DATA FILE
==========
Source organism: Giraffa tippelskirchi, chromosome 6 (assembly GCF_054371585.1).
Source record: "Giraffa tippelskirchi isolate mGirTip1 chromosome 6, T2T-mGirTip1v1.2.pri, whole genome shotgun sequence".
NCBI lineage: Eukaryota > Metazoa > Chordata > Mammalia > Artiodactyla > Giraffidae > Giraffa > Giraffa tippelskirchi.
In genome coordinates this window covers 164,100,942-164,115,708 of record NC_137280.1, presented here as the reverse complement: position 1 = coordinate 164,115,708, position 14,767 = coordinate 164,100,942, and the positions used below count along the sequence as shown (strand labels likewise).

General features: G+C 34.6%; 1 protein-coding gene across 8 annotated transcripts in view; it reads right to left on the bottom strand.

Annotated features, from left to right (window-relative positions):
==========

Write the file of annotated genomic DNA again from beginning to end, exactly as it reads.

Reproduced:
Source organism: Giraffa tippelskirchi, chromosome 6 (assembly GCF_054371585.1).
Source record: "Giraffa tippelskirchi isolate mGirTip1 chromosome 6, T2T-mGirTip1v1.2.pri, whole genome shotgun sequence".
NCBI lineage: Eukaryota > Metazoa > Chordata > Mammalia > Artiodactyla > Giraffidae > Giraffa > Giraffa tippelskirchi.
In genome coordinates this window covers 164,100,942-164,115,708 of record NC_137280.1, presented here as the reverse complement: position 1 = coordinate 164,115,708, position 14,767 = coordinate 164,100,942, and the positions used below count along the sequence as shown (strand labels likewise).

General features: G+C 34.6%; 1 protein-coding gene across 8 annotated transcripts in view; it reads right to left on the bottom strand.

Annotated features, from left to right (window-relative positions):